On Divine Mercy Sunday and Every Day — “Jesus, I Trust in You”
“My daughter, tell the whole world about my inconceivable mercy.”
In 2000, on the occasion of the canonization of a Polish nun, Sister Faustina Kowalska, Pope St. John Paul II instituted Divine Mercy Sunday, thus opening the feast and devotion to the Universal Church.
The Divine Mercy devotion is based at least in part on the writings of St. Faustina (1905-38). Her 600-page Diary: Divine Mercy in My Soul is her record of private conversations she had with Christ over the last four years of her life and details the revelations she received about God’s mercy.
Faustina was born in Poland, the third of 10 children. Her family was poor materially, but rich spiritually, as they were devoted to the practice of their Catholic faith. While praying before the Blessed Sacrament at age 7, Faustina decided she wanted to be a nun. She was distracted from this desire while a teen, but had a vision of a suffering Jesus at age 19 and entered the convent soon after.
In 1931, Jesus appeared to her as the Divine Mercy image, wearing white with rays (one red and one pale) emanating from his heart. His hand was raised in blessing. Jesus asked her to have the image painted with the words, “Jesus, I trust in you,” painted below it. It was Christ’s will that people venerate the image throughout the world, so that they might know of the mercy God extends to repentant sinners.
The Divine Mercy devotion has a variety of components, including devotion to the image of Divine Mercy itself, Divine Mercy Sunday, the Divine Mercy chaplet, the Divine Mercy novena and the Hour of Great Mercy.
Dives in Misericordia
Pope John Paul’s 1980 encyclical Dives in Misericordia (“Rich in Mercy”) may have been prompted by his investigation of the writings of this saint. In the Old Testament, the two primary words for “mercy” are hesed and rabamin. The former has the basic meaning of confidence and loyalty, while the latter designates the womb of the mother and all the implications of tenderness, warmth and intimacy. They indicate a bond that exists between man and God that transcends even the bonds uniting biological members of a family.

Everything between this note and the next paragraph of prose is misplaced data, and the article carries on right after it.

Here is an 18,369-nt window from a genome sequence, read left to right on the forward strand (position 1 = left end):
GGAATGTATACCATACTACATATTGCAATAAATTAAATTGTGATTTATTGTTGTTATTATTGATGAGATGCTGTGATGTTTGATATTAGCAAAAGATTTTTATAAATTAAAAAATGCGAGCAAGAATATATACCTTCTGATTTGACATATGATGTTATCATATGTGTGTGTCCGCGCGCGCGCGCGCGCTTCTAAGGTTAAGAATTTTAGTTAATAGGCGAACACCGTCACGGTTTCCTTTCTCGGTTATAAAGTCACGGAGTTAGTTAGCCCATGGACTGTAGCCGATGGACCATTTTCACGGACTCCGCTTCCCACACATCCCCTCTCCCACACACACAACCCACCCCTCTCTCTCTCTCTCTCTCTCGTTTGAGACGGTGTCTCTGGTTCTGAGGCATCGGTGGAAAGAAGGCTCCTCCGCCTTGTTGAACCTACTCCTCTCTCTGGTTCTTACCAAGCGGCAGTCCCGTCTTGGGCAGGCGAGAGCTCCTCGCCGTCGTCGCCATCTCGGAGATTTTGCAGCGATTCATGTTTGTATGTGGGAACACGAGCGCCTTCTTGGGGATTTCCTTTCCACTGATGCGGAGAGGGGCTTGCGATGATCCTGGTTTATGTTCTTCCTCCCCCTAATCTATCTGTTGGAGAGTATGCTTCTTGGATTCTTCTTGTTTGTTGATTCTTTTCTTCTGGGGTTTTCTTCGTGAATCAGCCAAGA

It is especially evident in times of suffering and misery that man brings to himself by breaking the bond or covenant. God’s justice is permeated by loving kindness and forgiveness that heals and restores the sinner and nation.
“My daughter, tell the whole world about my inconceivable mercy. I desire the Feast of Mercy be a rest and shelter for all souls, and especially for poor sinners. On that day, the very depths of my tender mercy are open. I pour out a whole ocean of graces upon those souls who approach the fount of my mercy. The soul that will go to confession and Holy Communion shall obtain complete forgiveness of sins and punishment. On that day all the divine floodgates through which grace flow are opened. Let no soul fear to draw near to me, even though its sins be as scarlet. My mercy is so great that no mind, be it of man or angel, will be able to fathom it throughout all eternity. Everything that exists has come forth from the very depths of my most tender mercy. Every soul in its relation to me will contemplate my love and mercy throughout eternity. The Feast of Mercy emerged from my very depths of tenderness. It is my desire that it be solemnly celebrated on the first Sunday after Easter. Mankind will not have peace until it turns to the fount of my mercy.”
May each of us become more aware of this word “mercy” as we hear it in every Mass: Lord, have mercy. Christ, have mercy. Lord, have mercy